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Sharing the Treasure: Doing Good to All People

Sharing the Treasure: Doing Good to All People

“I am not here to take care of Sam and Deborah; I am here to bring the good news to Haruto and Yui!”

I was somewhat shocked by this team leader’s response to my teaching that evening, which included a biblical principle that we have repeated hundreds of times over the years: “Ministry to my coworkers is no less important than ministry to the people that we are called to reach.”

My responding question to this team leader was, “Where in the Bible do we find that we are to neglect those who are brothers and sisters in Christ in order to bring the good news to the least-reached?” Scripture is quite clear: “So then, as we have opportunity, let us do good to everyone, and especially to those who are of the household of faith.” (Galatians 6:10 ESV) We are called to bring the light of the gospel to those who have no access to a church in their own language or culture. But such a calling is not to be to the neglect of our coworkers! The strongest testimony that we can have to the world is our “love for one another.” (John 13:34-35)

This principle is not limited to missional endeavors. It certainly applies to what we are currently experiencing in the U.S. We are to do good to all (cultivating Christ-honoring transformation in communities where He is yet to be worshiped), but we should not do so to the neglect of our brothers and sisters in Christ here in the U.S. 

The Great Commission is not a sequential command. It does not command us to make disciples of everyone around us in our home communities and then move on to do the same elsewhere. Rather, it is something that takes place simultaneously. We are to be witnesses in Jerusalem, Judea, Samaria and the uttermost parts of the world. (Acts 1:8)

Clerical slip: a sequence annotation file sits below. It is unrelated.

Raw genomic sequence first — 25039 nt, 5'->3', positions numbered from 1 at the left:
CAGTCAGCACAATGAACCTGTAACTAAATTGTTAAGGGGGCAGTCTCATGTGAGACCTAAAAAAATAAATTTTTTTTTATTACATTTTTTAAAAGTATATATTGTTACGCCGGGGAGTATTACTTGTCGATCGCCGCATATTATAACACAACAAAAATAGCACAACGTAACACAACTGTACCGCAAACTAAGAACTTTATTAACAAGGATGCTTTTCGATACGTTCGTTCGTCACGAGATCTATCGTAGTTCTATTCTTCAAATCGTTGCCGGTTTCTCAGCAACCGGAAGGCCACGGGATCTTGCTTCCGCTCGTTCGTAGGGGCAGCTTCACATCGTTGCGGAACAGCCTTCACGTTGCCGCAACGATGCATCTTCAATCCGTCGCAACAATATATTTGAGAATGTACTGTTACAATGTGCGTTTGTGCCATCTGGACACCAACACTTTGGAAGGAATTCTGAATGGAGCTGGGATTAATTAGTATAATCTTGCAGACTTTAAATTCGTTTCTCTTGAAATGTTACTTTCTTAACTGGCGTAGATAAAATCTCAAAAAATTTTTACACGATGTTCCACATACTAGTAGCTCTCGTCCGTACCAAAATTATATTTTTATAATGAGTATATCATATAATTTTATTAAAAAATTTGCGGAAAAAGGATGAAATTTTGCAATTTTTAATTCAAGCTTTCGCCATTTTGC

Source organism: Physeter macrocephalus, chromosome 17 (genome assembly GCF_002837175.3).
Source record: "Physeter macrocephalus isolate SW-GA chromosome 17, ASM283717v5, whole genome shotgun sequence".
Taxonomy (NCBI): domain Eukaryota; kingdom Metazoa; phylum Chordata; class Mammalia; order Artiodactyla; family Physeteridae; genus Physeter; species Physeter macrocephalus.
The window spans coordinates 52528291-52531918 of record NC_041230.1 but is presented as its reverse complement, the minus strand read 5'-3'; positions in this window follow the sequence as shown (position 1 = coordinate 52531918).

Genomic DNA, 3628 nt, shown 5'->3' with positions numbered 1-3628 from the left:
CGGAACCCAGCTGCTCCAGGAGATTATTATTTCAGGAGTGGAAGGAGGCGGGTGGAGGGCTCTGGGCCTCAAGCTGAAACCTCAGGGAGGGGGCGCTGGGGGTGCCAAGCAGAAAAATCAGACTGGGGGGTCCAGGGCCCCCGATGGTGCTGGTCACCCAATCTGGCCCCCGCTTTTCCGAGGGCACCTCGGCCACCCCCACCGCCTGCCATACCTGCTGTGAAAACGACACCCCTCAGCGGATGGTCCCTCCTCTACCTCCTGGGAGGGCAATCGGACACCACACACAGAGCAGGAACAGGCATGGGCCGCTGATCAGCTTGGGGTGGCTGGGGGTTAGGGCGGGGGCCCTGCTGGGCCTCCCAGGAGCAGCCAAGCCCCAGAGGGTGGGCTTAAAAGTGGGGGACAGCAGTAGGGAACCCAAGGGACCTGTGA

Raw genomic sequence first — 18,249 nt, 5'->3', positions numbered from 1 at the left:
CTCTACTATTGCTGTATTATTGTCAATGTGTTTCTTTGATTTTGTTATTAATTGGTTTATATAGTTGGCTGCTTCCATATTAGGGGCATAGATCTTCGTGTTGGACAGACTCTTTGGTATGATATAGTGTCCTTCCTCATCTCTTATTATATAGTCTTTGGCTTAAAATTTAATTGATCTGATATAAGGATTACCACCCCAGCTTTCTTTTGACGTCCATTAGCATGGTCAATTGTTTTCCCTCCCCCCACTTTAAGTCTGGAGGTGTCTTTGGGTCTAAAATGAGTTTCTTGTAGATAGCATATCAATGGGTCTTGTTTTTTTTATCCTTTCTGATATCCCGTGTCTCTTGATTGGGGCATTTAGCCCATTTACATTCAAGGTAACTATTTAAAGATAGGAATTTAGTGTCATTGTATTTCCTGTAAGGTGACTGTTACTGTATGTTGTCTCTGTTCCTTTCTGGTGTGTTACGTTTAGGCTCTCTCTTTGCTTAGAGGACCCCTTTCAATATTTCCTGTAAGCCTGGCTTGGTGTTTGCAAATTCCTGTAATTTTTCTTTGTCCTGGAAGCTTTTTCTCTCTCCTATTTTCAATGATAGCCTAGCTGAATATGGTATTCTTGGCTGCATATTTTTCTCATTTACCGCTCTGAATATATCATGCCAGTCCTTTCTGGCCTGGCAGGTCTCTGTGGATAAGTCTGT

Conversely, we cannot miss opportunities to live out Scripture’s command to love one another here as we make disciples of all nations. Ministry to my brothers and sisters in Christ, particularly those who have suffered simply because of the color of their skin, is no less important than cultivating Christ-honoring transformation among the least-reached.

We train men and women to go around the world and learn another language, another culture, another worldview and another way of life in order to be a blessing to their community (Matthew 5:16) and communicate the treasure of God’s love and truth within it. We must be willing to put forth the same effort to serve those who are next to us here in the U.S. To walk past a community of people here in the U.S. without responding to their needs just because they have access to the treasure of the gospel would be to ignore the command of God. (Galatians 6:10).

May the Lord have mercy on us as a nation and transform this time of sorrow into that which is eternally good. And, may He use us as catalysts of this transformation, not only among the least-reached, but among our brothers and sisters the U.S. who have experienced pain and injustice.

Click here for a special message from Christar U.S. Board Chair Dr. Jeff Adams on cultivating Christ-honoring transformation in the face of racial injustice.

Dr. Steve Coffey, Director of Christar U.S., began work with Christar in 1989. He and his wife, Beth, initially served among North African immigrants in France. In 2001, they returned to the U.S. for Steve to lead the Christar Church Planting Division. In 2005 he became Director of Christar. Before serving with Christar, the Coffeys worked for a year in a humanitarian project in the Red Sea hills of Sudan among the Beja people. Dr. Coffey’s education includes an undergraduate degree in history education from Liberty University, a Master of Divinity from Liberty Baptist Theological Seminary and a Doctor of Strategic Leadership from Regent University. The Coffeys have three children and four grandchildren.


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